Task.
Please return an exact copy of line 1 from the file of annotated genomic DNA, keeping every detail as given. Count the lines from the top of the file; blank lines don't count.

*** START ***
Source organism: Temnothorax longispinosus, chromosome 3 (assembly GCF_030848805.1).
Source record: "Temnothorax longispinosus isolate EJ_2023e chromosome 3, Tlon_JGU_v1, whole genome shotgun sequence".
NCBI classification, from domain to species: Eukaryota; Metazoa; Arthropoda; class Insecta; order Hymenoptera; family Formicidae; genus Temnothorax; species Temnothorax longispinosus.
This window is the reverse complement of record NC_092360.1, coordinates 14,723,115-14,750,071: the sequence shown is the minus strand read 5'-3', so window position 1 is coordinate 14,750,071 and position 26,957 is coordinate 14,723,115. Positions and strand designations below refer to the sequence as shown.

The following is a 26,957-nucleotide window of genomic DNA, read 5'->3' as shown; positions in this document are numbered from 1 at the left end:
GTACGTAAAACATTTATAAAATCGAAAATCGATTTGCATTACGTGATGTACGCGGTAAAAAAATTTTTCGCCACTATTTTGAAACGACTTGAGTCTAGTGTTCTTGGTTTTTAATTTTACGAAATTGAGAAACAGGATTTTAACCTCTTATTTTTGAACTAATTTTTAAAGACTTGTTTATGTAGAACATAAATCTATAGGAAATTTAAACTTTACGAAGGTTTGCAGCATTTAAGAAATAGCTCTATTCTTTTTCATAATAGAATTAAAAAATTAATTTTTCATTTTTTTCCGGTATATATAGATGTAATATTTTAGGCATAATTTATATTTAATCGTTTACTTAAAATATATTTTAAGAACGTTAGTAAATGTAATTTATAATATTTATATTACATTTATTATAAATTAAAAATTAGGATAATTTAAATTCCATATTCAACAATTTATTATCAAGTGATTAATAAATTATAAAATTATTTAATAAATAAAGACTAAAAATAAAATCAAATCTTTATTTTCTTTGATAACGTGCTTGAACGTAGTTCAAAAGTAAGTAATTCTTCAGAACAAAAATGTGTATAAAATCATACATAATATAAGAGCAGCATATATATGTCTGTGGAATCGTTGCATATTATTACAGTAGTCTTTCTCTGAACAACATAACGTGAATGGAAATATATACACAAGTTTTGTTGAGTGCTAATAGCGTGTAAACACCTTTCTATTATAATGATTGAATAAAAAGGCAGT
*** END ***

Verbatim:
Source organism: Temnothorax longispinosus, chromosome 3 (assembly GCF_030848805.1).